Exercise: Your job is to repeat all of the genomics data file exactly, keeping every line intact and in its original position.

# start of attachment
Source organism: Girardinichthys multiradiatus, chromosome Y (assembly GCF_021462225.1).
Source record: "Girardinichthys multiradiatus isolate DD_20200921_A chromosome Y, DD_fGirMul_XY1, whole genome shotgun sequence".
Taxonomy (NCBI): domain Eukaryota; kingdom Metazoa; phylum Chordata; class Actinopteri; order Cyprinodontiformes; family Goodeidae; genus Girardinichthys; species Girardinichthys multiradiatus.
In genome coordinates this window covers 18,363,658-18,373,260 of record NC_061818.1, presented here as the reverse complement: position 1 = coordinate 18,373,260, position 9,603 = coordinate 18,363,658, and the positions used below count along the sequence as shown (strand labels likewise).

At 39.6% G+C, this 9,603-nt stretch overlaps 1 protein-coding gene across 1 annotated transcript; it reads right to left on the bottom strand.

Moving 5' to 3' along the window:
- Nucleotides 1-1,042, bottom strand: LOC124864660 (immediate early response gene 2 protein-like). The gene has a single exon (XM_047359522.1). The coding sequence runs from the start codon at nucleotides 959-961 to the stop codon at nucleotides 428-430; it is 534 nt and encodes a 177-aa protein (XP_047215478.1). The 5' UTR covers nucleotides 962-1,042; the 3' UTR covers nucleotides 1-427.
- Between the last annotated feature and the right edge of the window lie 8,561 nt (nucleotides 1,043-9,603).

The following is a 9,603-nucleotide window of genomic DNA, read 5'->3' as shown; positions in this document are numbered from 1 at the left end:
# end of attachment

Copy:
Source organism: Girardinichthys multiradiatus, chromosome Y (assembly GCF_021462225.1).
Source record: "Girardinichthys multiradiatus isolate DD_20200921_A chromosome Y, DD_fGirMul_XY1, whole genome shotgun sequence".
Taxonomy (NCBI): domain Eukaryota; kingdom Metazoa; phylum Chordata; class Actinopteri; order Cyprinodontiformes; family Goodeidae; genus Girardinichthys; species Girardinichthys multiradiatus.
In genome coordinates this window covers 18,363,658-18,373,260 of record NC_061818.1, presented here as the reverse complement: position 1 = coordinate 18,373,260, position 9,603 = coordinate 18,363,658, and the positions used below count along the sequence as shown (strand labels likewise).

At 39.6% G+C, this 9,603-nt stretch overlaps 1 protein-coding gene across 1 annotated transcript; it reads right to left on the bottom strand.

Moving 5' to 3' along the window:
- Nucleotides 1-1,042, bottom strand: LOC124864660 (immediate early response gene 2 protein-like). The gene has a single exon (XM_047359522.1). The coding sequence runs from the start codon at nucleotides 959-961 to the stop codon at nucleotides 428-430; it is 534 nt and encodes a 177-aa protein (XP_047215478.1). The 5' UTR covers nucleotides 962-1,042; the 3' UTR covers nucleotides 1-427.
- Between the last annotated feature and the right edge of the window lie 8,561 nt (nucleotides 1,043-9,603).

The following is a 9,603-nucleotide window of genomic DNA, read 5'->3' as shown; positions in this document are numbered from 1 at the left end: